WASHINGTON — Tens of thousands of prisoners serving time for federal drug offenses will be eligible to seek early release beginning next year.
The U.S. Sentencing Commission, which voted in April to reduce penalties for most drug crimes, voted unanimously Friday to make the change retroactive. It will apply to nearly 50,000 federal inmates sentenced under the old rules.
The Sentencing Commission said the move would help ease prison overcrowding and reduce prison spending, which makes up about a third of the Justice Department's budget. The change comes amid a bipartisan effort to roll back the harshest penalties set at the height of the drug war.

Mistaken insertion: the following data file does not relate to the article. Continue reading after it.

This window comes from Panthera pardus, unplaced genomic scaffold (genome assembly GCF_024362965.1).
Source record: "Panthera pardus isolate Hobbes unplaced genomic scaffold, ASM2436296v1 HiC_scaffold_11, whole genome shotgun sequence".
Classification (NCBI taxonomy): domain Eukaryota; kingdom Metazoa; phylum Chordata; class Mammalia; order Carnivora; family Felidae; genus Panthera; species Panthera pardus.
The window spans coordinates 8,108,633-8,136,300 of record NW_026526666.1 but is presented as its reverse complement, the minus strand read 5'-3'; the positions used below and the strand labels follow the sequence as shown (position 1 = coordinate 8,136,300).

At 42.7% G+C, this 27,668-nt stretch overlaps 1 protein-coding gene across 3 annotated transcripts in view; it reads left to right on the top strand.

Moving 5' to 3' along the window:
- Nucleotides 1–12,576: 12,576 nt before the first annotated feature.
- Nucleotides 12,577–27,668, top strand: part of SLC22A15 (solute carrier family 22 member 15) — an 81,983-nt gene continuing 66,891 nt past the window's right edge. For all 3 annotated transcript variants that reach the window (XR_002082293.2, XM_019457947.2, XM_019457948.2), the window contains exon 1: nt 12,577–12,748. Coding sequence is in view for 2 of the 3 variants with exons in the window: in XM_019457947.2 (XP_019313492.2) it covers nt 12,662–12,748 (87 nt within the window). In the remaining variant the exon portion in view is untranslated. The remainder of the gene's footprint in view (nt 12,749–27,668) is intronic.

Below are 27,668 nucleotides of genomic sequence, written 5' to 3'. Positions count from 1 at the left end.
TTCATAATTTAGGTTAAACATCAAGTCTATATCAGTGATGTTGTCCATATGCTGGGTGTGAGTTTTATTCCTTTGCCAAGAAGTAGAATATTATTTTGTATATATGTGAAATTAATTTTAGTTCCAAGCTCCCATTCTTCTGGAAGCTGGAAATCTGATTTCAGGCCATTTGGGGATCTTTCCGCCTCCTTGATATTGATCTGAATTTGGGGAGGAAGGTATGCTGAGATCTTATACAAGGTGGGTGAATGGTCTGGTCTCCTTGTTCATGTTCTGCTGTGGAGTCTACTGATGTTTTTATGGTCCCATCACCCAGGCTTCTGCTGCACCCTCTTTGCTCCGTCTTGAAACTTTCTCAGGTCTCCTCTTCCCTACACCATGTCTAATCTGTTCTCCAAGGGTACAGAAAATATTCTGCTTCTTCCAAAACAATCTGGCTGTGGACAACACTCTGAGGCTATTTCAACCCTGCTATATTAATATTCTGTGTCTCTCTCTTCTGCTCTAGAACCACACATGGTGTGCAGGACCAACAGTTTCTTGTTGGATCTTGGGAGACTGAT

Civil rights groups and prison-reform advocates cheered the decision. Marc Mauer, executive director of the Sentencing Project, called it a "historic shift in the decades-long war on drugs, which has filled half of federal prison cells with people convicted of drug offenses."
The Sentencing Commission change takes effect Nov. 1 unless Congress votes to overrule it. Prisoners wouldn't be eligible for early release until a year from then.
The thousands of early releases won't happen at once. New prisoners will become eligible each year as they near the end of their sentences. A federal judge will review each request.